Dhyana: Yoga Meditation





Dhyana, or yoga meditation, is the 7th stage of Patanjali’s classical 8-limbed ashtanga yoga. …

From a practical standpoint, not much is said of dhyana in the modern writings on yoga. There is, however, much written on the notion of ‘meditation’.

But what most people today refer to as ‘meditation’ are generally varieties of techniques for stress relief and relaxation, and for enhancing and refining the faculty of ‘concentration’ (or dharana).

As Swami Gitananda explains in “The Ashtanga Yoga of Patanjali”:

“Meditation is a most misunderstood word. It has come to mean for many, simply sitting with the eyes closed, or the repetition of a mantric sound over and over.

According to Patanjali, meditation is the seventh step of the eight limbs of Ashtanga Yoga. Therefore it cannot be something as simple as ‘sitting with the eyes closed’. It must be something much more profound, much more elevated — and indeed it is!

Yet in modern times… one often encounters such comments as ‘meditation is good therapy’, and ‘my meditation has become boring’. … If meditation was such a mundane activity with such a mundane purpose as a cure for dejected and bored minds, why has the sage [Patanjali] put it as the penultimate step of a long and arduous climb?”

In the last article, I explored the ‘yoga of concentration’ known as dharana. At that 6th stage of ashtanga yoga we entered quite definitely into the ‘inner yoga-s,’ or antaranga – the subtle practices that we have been conditioning ourselves for in all the previous stages.

Although there is a notable separation between dharana (concentration) and dhyana (meditation) in yogic philosophy, there is also an intimate connection between the two.

“Whatever great thing is known to men is known through meditation … the whole earth, middle space, the heaven, waters and even mountains are engaged in Dhyana”.
~ Chandogya Upanishad

In dharana, the mind is put through various rigors of trainings to restrain its waywardness and to refine its awareness to the ultimate degree of ‘one-pointedness’. Achieving this state is an ‘active process’ that requires much effort.

But it is precisely when this ‘one-pointedness’ of mind ceases to be an ‘active effort’ and then just ‘happens naturally’, without any effort, that we have achieved the state of meditation.

… notice that I refer to meditation as a ‘state’ (of being, or of mind), and not a techinique that we ‘practice’.

So dhyana, as far as it can be described with words, is an unbroken stream of concentration, whereby very little ‘sense of self’ remains. At this level, it becomes increasingly more difficult to use words and the reasoning, conscious mind to describe the experiences of yoga. After all, the state of meditation, by its very nature transcends our material human experience and everything that is related to it.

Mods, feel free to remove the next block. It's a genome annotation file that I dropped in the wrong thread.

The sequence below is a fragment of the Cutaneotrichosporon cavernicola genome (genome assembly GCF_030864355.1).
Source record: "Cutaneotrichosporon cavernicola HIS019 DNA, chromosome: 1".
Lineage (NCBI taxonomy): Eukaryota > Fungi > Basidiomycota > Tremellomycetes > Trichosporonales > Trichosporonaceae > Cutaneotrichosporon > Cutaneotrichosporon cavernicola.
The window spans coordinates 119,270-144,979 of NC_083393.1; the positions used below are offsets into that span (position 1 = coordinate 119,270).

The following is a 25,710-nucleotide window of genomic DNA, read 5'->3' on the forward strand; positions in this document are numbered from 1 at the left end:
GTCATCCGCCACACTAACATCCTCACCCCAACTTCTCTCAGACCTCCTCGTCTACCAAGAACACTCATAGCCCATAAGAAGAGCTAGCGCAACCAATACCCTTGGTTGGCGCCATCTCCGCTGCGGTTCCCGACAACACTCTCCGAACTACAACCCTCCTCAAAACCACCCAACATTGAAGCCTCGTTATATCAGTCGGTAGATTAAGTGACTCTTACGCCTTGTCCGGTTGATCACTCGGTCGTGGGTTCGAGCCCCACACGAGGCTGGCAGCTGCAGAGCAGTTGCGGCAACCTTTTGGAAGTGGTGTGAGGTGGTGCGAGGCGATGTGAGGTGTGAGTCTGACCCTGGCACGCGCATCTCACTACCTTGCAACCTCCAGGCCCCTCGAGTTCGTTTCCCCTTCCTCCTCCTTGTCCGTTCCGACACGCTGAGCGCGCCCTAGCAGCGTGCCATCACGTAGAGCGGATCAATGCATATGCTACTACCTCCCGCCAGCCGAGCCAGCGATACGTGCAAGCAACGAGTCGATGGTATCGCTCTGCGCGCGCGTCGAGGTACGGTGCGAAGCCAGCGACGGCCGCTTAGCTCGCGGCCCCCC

How is Dhyana Attained?

We could say that meditation (dhyana), is concentration (dharana) taken to ‘perfection’ — In other words, a meditative state is the natural result of ‘perfect concentration’.

So it is prolonged concentration, then, that leads the sadhaka into this ‘spontaneous’ and ‘free-flowing’ meditative state, whereby nothing but the object of concentration fills the mental space; and whereby the observer and the observed merge into one.

We could also say that it is the occasional appearance of ‘distractions in the mind’ that constitutes the essential difference between dharana and dhyana.

Are You Meditating?

Unless you are a dedicated and highly disciplined practitioner, the answer is “probably not”.

As Swami Gitananda points out above, this word ‘meditation’ has taken on a whole range of meanings today, from the very mundane exercises for calming the mind, to more structured practices for refining and improving concentration.  But these things, although some of them may be valuable tools on the ‘road to meditation’, are not themelves meditation, and in most cases, alone will not be able to take one to a state of meditation.

Why Not?

Because much preparation is needed before one is capable of experiencing this powerful, yet very subtle state of meditation. That sage Patanjali places dhyana as the 7th of 8 steps of yoga speaks volumes for the amount of preparatory work that is essential before the meditative state can be achieved.  As Swami Gitananda explains:

“Meditation is an exalted state of being which is produced by a moral and ethical, pure lifestyle; control of the body and breath through Asana and Pranayama; transcendence of and freedom from the imprisonment of the senses in Pratyahara. Practices of Dharana, exercises in concentrating and focusing the mind must be perfected. Only then is one able to even speak of meditation, let alone experience it.”

NEXT: Samadhi – The 8th Stage of Yoga

PREV: Dharana – The 6th Stage of Yoga

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